The big news in music right now is the death of Justin Townes Earle. He had both the blessing and the curse of being the son of Steve Earle and named after Townes Van Zandt, but he was certainly a very fine artist in his own right. I wasn’t a huge fan of all of his albums, but certainly Harlem River Blues and The Saint of Lost Causes, from last year, were excellent and frequently listens. Earle was…not the most stable guy. He openly talked about his problems with addiction, though most of those stories were from his teen years. However, having seen him twice, he was the kind of guy from whom the instability vibes just flowed through the audience. I didn’t mind his sometimes hostile relationships with the audience though. The second time I saw him, someone was singing along. He stopped the song and asked the person if the rest of the audience was paying to hear some audience member sing or Justin Townes Earle sing. I felt bad for the guy, but honestly, I also respected someone taking control over their audience. Anyway, cause of death was not named, but it’s a huge tragedy for music either way. He was only 38.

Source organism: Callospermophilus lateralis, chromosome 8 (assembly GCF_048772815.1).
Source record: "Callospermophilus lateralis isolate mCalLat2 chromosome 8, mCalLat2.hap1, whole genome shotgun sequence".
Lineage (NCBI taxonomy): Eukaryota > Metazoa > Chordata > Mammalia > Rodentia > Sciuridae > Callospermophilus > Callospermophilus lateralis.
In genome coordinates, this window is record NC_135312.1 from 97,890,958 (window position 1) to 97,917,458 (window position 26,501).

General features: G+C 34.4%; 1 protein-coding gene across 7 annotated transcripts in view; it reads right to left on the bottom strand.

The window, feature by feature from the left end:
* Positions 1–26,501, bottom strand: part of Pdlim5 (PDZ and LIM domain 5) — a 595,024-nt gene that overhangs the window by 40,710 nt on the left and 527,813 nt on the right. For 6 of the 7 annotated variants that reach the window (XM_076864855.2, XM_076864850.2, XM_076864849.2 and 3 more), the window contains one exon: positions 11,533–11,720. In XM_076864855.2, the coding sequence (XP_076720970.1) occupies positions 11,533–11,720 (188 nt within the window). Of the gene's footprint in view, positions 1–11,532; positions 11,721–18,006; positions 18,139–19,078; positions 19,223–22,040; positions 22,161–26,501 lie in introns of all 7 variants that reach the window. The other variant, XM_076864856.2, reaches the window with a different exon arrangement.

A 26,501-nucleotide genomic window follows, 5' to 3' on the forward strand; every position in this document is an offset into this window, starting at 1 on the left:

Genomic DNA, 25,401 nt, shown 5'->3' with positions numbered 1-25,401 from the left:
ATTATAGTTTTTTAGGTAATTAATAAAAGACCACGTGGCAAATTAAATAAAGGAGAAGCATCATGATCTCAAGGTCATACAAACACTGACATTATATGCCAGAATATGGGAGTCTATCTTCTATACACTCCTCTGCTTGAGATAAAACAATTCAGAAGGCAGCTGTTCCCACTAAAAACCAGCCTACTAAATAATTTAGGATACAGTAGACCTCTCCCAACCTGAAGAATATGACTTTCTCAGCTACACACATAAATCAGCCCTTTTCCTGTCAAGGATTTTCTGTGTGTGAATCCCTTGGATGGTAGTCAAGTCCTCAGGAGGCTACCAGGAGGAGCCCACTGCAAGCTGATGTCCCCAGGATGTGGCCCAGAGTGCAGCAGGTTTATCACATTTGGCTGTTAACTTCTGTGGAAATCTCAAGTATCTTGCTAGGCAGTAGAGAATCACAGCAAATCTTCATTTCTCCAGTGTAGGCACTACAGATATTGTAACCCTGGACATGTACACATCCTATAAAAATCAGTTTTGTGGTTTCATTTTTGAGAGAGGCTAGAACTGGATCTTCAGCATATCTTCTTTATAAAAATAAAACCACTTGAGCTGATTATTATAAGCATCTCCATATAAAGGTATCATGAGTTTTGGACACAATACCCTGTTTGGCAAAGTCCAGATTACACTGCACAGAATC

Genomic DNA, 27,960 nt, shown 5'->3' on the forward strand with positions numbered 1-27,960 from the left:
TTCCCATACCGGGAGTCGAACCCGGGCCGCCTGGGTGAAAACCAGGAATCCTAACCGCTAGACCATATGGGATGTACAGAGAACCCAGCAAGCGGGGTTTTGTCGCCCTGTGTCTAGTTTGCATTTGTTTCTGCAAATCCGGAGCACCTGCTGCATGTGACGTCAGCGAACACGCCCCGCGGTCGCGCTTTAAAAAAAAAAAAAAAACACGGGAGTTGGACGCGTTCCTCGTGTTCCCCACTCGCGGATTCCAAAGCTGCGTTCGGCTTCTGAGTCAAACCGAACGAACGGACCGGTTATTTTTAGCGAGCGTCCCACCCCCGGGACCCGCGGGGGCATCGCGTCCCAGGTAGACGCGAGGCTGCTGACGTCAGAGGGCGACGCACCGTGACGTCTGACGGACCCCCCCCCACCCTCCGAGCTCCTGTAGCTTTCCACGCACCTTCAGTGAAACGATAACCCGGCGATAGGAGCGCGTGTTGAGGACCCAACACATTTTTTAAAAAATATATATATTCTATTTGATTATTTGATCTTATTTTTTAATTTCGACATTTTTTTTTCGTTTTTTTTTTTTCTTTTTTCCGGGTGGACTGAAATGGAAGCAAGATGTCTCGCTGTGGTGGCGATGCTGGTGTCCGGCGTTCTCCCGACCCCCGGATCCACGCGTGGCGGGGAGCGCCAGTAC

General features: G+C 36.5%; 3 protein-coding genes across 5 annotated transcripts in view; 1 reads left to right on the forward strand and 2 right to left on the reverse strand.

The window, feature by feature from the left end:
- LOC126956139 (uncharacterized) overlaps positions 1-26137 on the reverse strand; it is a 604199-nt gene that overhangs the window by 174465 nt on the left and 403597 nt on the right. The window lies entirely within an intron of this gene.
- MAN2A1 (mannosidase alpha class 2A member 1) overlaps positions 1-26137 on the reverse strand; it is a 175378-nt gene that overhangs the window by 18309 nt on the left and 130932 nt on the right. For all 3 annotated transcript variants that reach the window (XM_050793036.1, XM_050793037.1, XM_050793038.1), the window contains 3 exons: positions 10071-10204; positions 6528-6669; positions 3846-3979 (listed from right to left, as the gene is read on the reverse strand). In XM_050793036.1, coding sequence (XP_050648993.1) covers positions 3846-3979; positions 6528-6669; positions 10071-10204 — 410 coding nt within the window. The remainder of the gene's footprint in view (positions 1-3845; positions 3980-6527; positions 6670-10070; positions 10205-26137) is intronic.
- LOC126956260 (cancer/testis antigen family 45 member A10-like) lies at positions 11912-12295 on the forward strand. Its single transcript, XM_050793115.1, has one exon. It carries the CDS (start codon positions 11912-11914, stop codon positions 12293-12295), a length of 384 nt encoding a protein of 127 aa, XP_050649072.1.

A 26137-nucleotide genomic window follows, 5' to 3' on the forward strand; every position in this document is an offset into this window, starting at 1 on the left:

Steve Grossman also died. Grossman became famous in 1969 for being the saxophonist who replaced Wayne Shorter in Miles Davis’ band. His work on A Tribute to Jack Johnson is really fantastic. He then went on to work with Elvin Jones and then to a solo career. I’ve never actually heard any of his solo albums.
Other recent deaths include Widespread Panic drummer Todd Nance, North Mississippi Allstars bassist Carl Dufrene, and Quiet Riot drummer Frankie Banali. Walter Lure of The Heartbreakers, the famed punk band where everyone was too wasted all the time to really be a band, also died, the last of its members to be alive except for Richard Hell, who was only in it very briefly.